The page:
The idea may make some noise. Two economists advocate, in an article published by the Journal of the INSEE "Economics and Statistics", which care expenses are reimbursed according to the income of policyholder allocation1. A suggestion that reminds one of the proposals of Nicolas Sarkozy in 2007 to reform Social Security. Defended by Bertrand Fragonard, President of the High Council of the family, this device did not finally emerged.
Six years later, so two researchers revive the subject. "Until then, each contributor within its means and receiving according to their needs, says Gregory Lagasnerie, co-author of the article. The goal is not to reduce the deficit of Social Security, but to reintroduce the principle of solidarity in the reimbursement system of care that previous governments have removed. " In short, it would apply to the Health Insurance the same philosophy of the upcoming reform of the government on familiales2 allowances, namely reducing those paid to the richest households. "The amounts to be borne 10% of the poorest French 8% of revenue and 0.6% of those 10% of the French richest," says the researcher.
To reduce these inequalities and economists suggest to reform the co-payment, ie the remaining load of patients, and apply according to the income of the insured and not independently of their resources, as now share. This proposal does not apply to hospital care, much more expensive. It takes into account the care city, namely consultations among physicians, who represent 53% of health spending French in 2011, EUR 96 billion.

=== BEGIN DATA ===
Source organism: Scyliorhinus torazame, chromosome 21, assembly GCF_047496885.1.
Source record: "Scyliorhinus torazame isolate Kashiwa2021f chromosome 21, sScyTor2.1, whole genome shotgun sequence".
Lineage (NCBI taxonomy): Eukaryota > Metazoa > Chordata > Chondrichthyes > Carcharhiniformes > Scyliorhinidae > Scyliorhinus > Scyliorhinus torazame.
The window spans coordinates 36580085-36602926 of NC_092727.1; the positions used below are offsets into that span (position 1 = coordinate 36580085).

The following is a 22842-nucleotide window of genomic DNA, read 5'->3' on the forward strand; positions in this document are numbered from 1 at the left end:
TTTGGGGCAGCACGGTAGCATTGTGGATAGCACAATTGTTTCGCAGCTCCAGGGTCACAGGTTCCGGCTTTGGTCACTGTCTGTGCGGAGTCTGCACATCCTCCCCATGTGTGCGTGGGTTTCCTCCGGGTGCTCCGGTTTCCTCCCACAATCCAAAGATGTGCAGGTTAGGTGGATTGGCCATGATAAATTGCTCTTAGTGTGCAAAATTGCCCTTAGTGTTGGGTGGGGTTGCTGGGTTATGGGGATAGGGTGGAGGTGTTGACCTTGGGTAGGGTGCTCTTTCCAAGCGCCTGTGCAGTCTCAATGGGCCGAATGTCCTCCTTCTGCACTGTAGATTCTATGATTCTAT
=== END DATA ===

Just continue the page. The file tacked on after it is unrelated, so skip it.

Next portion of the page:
The two economists suggest to set an annual ceiling as it already exists in Sweden, Switzerland or the Netherlands. More income of the insured, the higher this amount is large and vice versa. The study takes the example of a patient whose care spending is 1200 euros per year and would face a co-payment of 30%. "He would pay 360 euros per year, say two researchers. With a ceiling of 300 euros, health insurance would cover 60 euros. " The proposed system, that is more just, more could have the advantage of being less dependent on public funding …